Publisher Wars: Exciting, or Immature?

Publisher Wars: Exciting, or Immature?

When kids squabble with one another, we scold them and tell them to “stop acting like children.” Truth is, adults are arguably more attracted to bickering and backstabbing than most youngsters. We sigh and look away, but then we open one eye and catch what we can.

For instance, even gamers who aren’t necessarily interested in Call of Duty or Battlefield can deny that following the often-heated banter between Activision and EA is intriguing. At E3 2011, EA CEO John Riccitiello told IndustryGamers.com that he wants to see Activision’s Call of Duty franchise “rot from the core.”

Ouch!

When IndustryGamers put Riccitiello’s words into context, though, he isn’t really hoping for Call of Duty to fall apart like a wormy apple. Rather, Riccitiello thinks that Activision’s upcoming Call of Duty: Modern Warfare is going to be “a really good game,” but also believes that something about EA’s own Battlefield 3 feels more genuine.

“I think that in a weird way [Call of Duty is] starting to feel a little to me like the Disneyland abstraction of a war game – a little bit jump the shark,” Riccitiello said. “So it feels a little bit like that to me. And I think there’s a market for that.

“I think our game is more authentic. It’s definitely going to do a lot of things better. Lighting’s better, physics is better, animations are better, particle effects are better, vehicles are better. I think there’s a lot of things to like about our product and I think it’s going to be a great battle.”

Riccitiello also admitted that consumers are ultimately the winners in a “clash of the titans in entertainment.” He used an interesting simile to illustrate his point: Drugs.

“If you’re battling your cholesterol drug versus somebody else’s cholesterol drug, there are only so many people who need cholesterol drugs. The market is getting bigger, but it’s all about cholesterol. So the market divides,” Riccitiello said. “But this is great for consumers. When two titans go up against each other, and battle each other for how you’re going to spend your entertainment time and dollars, it doesn’t get better than that. So as a headline, I think this is the best time in the game industry. I love when this happens.”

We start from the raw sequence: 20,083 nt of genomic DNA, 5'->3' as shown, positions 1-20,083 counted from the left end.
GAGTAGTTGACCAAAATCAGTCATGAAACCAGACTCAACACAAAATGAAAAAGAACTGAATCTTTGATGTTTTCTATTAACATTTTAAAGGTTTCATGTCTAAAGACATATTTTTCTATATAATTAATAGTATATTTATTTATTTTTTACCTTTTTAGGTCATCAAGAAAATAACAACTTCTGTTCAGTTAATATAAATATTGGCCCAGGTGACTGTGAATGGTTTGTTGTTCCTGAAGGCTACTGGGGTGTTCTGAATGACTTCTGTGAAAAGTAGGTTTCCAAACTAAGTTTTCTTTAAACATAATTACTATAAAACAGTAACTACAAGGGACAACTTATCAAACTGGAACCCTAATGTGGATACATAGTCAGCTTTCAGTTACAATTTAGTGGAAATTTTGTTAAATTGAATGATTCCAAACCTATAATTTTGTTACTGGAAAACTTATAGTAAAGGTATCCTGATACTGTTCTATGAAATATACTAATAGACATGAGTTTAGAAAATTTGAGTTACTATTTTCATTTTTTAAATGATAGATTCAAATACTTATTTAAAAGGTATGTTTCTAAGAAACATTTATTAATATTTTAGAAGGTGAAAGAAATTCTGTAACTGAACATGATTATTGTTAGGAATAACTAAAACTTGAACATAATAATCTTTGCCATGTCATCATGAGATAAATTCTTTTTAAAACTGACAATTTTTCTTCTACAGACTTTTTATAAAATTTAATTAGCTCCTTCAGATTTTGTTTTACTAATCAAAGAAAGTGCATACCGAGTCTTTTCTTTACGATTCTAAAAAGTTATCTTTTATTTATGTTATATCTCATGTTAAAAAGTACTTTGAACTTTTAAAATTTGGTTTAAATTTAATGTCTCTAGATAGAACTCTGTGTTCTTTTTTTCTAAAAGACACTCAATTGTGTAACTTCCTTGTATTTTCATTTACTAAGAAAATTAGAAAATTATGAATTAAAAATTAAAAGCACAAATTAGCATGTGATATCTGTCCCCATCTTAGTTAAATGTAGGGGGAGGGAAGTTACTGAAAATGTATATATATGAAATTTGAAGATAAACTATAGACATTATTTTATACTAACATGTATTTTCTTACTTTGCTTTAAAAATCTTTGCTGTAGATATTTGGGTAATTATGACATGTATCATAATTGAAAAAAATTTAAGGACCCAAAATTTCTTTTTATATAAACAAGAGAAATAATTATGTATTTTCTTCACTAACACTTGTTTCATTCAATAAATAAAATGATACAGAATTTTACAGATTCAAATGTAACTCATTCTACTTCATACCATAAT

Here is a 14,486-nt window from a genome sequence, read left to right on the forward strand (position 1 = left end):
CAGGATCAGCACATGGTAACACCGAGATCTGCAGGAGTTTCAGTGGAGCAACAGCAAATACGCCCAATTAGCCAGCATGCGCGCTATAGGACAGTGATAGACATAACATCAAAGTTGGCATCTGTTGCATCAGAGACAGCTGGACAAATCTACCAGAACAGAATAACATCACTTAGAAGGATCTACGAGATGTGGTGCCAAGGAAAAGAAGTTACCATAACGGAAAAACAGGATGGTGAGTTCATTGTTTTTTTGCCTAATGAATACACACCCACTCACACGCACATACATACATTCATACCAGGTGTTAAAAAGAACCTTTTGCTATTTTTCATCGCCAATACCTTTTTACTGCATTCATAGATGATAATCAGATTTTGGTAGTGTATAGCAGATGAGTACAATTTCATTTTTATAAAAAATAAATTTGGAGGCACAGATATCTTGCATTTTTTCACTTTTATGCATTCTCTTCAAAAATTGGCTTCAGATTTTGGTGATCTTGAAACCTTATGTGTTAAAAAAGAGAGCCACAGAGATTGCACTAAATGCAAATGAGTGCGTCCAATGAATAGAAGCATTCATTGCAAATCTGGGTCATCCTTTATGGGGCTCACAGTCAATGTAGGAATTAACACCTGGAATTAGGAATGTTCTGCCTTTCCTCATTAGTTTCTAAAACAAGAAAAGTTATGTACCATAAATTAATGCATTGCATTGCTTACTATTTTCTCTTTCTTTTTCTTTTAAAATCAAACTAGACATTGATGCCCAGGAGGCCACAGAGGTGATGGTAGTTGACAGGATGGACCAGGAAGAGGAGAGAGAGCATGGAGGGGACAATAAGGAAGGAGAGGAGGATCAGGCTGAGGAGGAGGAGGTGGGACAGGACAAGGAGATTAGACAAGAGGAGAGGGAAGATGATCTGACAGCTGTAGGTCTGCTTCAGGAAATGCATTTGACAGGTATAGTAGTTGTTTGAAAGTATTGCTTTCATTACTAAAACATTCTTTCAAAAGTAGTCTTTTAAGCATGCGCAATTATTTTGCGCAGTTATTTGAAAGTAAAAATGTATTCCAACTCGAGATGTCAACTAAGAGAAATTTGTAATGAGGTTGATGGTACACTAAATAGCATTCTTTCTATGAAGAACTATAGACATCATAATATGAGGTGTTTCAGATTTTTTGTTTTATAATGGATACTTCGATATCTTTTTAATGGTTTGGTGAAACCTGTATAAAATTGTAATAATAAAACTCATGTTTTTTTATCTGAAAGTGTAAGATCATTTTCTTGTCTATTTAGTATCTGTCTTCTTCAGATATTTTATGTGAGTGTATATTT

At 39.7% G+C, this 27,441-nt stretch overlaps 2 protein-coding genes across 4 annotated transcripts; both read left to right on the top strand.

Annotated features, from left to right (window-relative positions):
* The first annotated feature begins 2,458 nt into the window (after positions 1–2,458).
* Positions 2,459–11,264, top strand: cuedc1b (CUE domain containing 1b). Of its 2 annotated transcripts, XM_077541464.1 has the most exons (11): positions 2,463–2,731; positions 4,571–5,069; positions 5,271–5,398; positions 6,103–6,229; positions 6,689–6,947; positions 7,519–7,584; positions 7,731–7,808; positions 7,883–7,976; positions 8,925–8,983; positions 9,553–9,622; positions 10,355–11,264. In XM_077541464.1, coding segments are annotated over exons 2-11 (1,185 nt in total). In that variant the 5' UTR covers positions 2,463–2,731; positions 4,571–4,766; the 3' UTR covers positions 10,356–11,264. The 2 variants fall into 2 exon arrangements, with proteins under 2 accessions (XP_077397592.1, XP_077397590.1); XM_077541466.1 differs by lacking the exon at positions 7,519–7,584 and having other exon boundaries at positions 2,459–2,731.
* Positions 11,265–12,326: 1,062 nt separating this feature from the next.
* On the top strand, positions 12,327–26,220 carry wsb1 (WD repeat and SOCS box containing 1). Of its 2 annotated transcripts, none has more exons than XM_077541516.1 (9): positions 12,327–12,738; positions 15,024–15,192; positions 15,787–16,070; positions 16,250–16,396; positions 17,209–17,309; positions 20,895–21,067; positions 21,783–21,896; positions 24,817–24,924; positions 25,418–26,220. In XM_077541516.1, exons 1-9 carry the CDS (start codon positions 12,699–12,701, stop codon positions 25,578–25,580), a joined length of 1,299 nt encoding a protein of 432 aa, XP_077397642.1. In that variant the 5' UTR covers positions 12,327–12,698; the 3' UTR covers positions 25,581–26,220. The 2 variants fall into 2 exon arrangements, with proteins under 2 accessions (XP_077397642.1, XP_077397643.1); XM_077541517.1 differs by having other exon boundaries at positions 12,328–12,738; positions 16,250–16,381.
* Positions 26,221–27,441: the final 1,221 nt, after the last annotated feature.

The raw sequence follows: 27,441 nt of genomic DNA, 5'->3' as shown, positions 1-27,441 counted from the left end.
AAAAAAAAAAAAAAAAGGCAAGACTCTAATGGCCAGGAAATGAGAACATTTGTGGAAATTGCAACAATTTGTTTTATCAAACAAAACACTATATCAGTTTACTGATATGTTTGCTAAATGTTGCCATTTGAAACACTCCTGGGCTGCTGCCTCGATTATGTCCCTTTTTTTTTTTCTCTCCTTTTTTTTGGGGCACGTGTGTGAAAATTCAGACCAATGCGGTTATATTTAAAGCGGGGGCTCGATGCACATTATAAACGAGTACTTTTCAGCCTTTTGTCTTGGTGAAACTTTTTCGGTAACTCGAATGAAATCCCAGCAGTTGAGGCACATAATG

Long time followers of the game industry can remember a time when competition between rivals was even fiercer: The Western 16-bit wars between the Super Nintendo and the Sega Genesis. Nintendo and Sega took shots at each other through commercials, magazines, and television, and the young soldiers in the battle hurled playground insults that put today’s message board flame wars to shame.

Immature? Sure. But also rage-inducing and therefore kind of exciting. It was definitely an interesting time to be a fan of video games.

That said, we don’t really need a return to the likes of “Play it Loud” and the “SAY-GAH!” scream. Gaming’s audience is no longer composed primarily of fifteen-year-old males who lean on television commercials for assurance that they’re hip and cool. The snappy dialogue between EA and Activision is entertaining and isn’t rooted in let-downs and insults–though the rivals are by no means on friendly terms. It’s interesting, but not (too) embarrassing to watch.

Gaming is an entertaining pastime for people of all ages. The competition between game developers should respect that diversity. EA and Activision need to bite down on each others’ throats, because that’s how competing companies fight for dominance, but common decency should always take the fore in advertising and interviews. So far, EA and Activision have an okay grip on themselves: Let’s hope they don’t lose it as the holiday season draws closer.

About Nadia Oxford
Nadia is a freelance writer living in Toronto. She played her first game at four, decided games were awesome, and has maintained her position since. She writes for 1UP.com, Slide to Play, GamePro and other publications, and is About.com’s Guide to the Nintendo DS.

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